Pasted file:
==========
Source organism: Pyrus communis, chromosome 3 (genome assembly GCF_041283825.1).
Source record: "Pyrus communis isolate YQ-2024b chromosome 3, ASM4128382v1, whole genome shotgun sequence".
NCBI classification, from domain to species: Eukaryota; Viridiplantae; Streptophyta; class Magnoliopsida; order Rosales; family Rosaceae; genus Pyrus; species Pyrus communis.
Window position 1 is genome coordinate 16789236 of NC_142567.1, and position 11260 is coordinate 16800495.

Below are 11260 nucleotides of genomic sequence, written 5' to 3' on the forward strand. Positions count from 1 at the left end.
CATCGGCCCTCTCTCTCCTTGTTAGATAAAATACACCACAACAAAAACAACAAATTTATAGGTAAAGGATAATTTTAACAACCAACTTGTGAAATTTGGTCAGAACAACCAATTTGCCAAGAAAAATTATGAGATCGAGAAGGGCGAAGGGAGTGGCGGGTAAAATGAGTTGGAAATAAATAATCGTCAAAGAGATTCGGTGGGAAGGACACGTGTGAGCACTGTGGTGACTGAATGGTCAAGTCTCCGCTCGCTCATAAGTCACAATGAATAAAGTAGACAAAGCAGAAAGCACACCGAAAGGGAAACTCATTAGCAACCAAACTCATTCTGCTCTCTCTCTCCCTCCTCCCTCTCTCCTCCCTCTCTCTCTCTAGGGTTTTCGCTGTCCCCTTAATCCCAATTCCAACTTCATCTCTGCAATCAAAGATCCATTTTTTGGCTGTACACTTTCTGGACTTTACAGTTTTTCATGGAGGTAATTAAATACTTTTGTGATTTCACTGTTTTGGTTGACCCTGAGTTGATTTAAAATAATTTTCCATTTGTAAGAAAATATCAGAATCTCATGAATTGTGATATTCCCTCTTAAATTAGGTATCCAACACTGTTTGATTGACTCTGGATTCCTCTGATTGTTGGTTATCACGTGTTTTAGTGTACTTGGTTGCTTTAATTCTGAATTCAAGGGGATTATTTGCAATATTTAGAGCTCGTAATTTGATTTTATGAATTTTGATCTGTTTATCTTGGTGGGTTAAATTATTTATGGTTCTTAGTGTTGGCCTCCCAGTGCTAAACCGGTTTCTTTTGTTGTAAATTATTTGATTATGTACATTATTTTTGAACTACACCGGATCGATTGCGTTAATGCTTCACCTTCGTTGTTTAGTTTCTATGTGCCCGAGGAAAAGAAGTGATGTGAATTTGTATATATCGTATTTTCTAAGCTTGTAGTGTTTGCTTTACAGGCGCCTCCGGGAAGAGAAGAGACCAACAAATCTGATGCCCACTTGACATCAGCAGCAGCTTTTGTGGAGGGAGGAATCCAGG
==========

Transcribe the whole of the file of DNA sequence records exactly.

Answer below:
Source organism: Pyrus communis, chromosome 3 (genome assembly GCF_041283825.1).
Source record: "Pyrus communis isolate YQ-2024b chromosome 3, ASM4128382v1, whole genome shotgun sequence".
NCBI classification, from domain to species: Eukaryota; Viridiplantae; Streptophyta; class Magnoliopsida; order Rosales; family Rosaceae; genus Pyrus; species Pyrus communis.
Window position 1 is genome coordinate 16789236 of NC_142567.1, and position 11260 is coordinate 16800495.

Below are 11260 nucleotides of genomic sequence, written 5' to 3' on the forward strand. Positions count from 1 at the left end.
CATCGGCCCTCTCTCTCCTTGTTAGATAAAATACACCACAACAAAAACAACAAATTTATAGGTAAAGGATAATTTTAACAACCAACTTGTGAAATTTGGTCAGAACAACCAATTTGCCAAGAAAAATTATGAGATCGAGAAGGGCGAAGGGAGTGGCGGGTAAAATGAGTTGGAAATAAATAATCGTCAAAGAGATTCGGTGGGAAGGACACGTGTGAGCACTGTGGTGACTGAATGGTCAAGTCTCCGCTCGCTCATAAGTCACAATGAATAAAGTAGACAAAGCAGAAAGCACACCGAAAGGGAAACTCATTAGCAACCAAACTCATTCTGCTCTCTCTCTCCCTCCTCCCTCTCTCCTCCCTCTCTCTCTCTAGGGTTTTCGCTGTCCCCTTAATCCCAATTCCAACTTCATCTCTGCAATCAAAGATCCATTTTTTGGCTGTACACTTTCTGGACTTTACAGTTTTTCATGGAGGTAATTAAATACTTTTGTGATTTCACTGTTTTGGTTGACCCTGAGTTGATTTAAAATAATTTTCCATTTGTAAGAAAATATCAGAATCTCATGAATTGTGATATTCCCTCTTAAATTAGGTATCCAACACTGTTTGATTGACTCTGGATTCCTCTGATTGTTGGTTATCACGTGTTTTAGTGTACTTGGTTGCTTTAATTCTGAATTCAAGGGGATTATTTGCAATATTTAGAGCTCGTAATTTGATTTTATGAATTTTGATCTGTTTATCTTGGTGGGTTAAATTATTTATGGTTCTTAGTGTTGGCCTCCCAGTGCTAAACCGGTTTCTTTTGTTGTAAATTATTTGATTATGTACATTATTTTTGAACTACACCGGATCGATTGCGTTAATGCTTCACCTTCGTTGTTTAGTTTCTATGTGCCCGAGGAAAAGAAGTGATGTGAATTTGTATATATCGTATTTTCTAAGCTTGTAGTGTTTGCTTTACAGGCGCCTCCGGGAAGAGAAGAGACCAACAAATCTGATGCCCACTTGACATCAGCAGCAGCTTTTGTGGAGGGAGGAATCCAGG